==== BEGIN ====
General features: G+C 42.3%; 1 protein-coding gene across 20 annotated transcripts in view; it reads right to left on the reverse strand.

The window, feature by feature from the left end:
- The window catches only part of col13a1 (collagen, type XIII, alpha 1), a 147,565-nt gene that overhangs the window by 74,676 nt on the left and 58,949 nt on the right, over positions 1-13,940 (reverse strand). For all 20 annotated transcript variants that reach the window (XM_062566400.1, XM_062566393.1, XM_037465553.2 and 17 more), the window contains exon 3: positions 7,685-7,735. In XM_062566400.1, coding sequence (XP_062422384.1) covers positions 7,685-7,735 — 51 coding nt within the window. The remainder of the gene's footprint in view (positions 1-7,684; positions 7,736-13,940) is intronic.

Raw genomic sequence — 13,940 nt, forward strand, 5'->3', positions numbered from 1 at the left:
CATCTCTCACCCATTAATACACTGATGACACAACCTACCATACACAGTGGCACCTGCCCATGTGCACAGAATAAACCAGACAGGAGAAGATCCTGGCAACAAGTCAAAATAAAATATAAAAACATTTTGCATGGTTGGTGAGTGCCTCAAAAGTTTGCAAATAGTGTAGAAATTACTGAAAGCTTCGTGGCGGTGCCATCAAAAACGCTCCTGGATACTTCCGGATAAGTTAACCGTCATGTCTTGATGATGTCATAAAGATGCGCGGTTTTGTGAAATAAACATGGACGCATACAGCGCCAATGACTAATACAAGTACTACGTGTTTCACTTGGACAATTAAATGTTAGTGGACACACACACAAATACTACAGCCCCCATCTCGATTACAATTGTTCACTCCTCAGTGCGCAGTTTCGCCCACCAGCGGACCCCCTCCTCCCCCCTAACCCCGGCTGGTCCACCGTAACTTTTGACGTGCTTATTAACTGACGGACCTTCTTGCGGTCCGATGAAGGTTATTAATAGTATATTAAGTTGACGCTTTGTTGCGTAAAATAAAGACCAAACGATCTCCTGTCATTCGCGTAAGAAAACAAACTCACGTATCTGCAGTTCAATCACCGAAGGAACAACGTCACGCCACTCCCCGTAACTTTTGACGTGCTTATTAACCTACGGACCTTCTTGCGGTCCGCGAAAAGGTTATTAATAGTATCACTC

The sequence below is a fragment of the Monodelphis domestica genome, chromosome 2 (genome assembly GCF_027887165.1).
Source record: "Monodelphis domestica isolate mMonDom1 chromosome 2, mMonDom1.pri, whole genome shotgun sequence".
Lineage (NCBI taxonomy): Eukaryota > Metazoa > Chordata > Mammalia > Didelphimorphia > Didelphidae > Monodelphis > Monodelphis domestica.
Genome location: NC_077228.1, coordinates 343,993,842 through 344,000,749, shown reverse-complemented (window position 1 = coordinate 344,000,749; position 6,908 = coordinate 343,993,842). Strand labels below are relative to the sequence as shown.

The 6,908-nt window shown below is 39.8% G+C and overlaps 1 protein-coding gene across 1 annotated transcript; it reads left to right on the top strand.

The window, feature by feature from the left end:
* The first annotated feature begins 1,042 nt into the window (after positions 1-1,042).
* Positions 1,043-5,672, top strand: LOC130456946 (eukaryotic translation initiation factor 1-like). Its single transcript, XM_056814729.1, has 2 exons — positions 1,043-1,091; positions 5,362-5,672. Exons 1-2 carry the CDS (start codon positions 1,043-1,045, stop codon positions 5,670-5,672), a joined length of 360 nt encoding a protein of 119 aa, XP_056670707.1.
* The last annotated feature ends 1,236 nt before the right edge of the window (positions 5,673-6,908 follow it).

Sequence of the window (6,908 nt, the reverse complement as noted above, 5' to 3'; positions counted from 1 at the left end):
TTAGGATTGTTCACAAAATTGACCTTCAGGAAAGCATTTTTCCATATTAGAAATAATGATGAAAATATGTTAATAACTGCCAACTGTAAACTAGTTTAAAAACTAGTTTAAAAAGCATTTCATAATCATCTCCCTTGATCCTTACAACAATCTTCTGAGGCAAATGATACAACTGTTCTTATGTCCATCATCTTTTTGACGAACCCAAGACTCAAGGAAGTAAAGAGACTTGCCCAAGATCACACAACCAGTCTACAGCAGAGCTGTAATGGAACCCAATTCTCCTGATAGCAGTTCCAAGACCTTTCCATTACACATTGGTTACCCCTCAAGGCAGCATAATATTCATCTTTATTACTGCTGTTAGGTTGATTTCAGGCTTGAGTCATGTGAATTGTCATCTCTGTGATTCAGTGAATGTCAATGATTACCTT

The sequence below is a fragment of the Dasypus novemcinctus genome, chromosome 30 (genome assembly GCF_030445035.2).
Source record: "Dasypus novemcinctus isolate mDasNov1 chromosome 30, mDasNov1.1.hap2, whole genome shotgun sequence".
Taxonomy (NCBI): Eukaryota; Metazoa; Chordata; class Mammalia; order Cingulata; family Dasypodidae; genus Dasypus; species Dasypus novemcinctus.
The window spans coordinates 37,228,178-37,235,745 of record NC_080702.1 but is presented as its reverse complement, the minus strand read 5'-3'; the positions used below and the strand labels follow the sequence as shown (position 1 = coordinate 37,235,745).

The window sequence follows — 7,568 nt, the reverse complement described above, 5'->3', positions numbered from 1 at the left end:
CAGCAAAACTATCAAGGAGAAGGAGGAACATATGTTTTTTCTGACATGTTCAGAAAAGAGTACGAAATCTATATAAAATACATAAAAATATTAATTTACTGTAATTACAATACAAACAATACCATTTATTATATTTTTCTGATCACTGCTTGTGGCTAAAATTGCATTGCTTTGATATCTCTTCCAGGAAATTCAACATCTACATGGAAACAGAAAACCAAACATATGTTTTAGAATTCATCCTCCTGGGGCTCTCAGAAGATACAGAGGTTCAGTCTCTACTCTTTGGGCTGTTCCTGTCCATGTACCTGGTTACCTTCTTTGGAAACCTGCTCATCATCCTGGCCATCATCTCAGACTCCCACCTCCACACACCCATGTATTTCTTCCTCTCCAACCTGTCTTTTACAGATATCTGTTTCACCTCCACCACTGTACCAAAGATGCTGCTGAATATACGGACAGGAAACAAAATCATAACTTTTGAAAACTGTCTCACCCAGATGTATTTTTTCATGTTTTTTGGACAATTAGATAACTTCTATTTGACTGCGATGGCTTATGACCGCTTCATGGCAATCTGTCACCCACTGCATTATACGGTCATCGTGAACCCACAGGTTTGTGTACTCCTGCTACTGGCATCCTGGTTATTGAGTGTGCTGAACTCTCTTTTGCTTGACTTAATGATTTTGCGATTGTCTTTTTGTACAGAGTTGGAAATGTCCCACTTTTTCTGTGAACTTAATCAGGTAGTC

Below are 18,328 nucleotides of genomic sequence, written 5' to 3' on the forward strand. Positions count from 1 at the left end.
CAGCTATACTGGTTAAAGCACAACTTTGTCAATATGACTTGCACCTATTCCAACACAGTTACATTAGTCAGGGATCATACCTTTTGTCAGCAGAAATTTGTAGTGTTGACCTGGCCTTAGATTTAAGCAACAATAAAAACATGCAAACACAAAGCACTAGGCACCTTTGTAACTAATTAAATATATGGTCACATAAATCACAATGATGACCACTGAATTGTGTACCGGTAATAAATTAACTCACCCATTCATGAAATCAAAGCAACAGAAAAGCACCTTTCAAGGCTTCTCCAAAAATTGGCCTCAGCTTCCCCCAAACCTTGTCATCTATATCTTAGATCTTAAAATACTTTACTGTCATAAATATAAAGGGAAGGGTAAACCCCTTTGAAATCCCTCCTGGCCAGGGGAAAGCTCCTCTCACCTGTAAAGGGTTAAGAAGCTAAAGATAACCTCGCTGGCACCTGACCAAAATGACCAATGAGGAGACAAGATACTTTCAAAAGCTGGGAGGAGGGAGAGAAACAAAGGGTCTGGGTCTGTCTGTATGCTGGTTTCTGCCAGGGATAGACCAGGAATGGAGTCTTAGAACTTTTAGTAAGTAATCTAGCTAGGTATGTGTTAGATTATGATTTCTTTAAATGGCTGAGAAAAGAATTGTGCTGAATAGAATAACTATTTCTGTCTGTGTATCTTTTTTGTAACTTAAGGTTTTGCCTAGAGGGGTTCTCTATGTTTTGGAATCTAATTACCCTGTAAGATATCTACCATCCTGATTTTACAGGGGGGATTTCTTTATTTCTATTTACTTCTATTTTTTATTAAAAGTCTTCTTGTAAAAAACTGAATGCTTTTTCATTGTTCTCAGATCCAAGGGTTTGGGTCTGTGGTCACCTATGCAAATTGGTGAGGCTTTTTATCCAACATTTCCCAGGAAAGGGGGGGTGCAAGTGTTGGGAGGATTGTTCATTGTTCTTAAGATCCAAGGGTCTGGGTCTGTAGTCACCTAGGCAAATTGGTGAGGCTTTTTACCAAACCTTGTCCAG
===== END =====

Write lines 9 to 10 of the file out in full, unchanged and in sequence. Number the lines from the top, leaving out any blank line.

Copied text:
Genome location: NC_077228.1, coordinates 343,993,842 through 344,000,749, shown reverse-complemented (window position 1 = coordinate 344,000,749; position 6,908 = coordinate 343,993,842). Strand labels below are relative to the sequence as shown.

The 6,908-nt window shown below is 39.8% G+C and overlaps 1 protein-coding gene across 1 annotated transcript; it reads left to right on the top strand.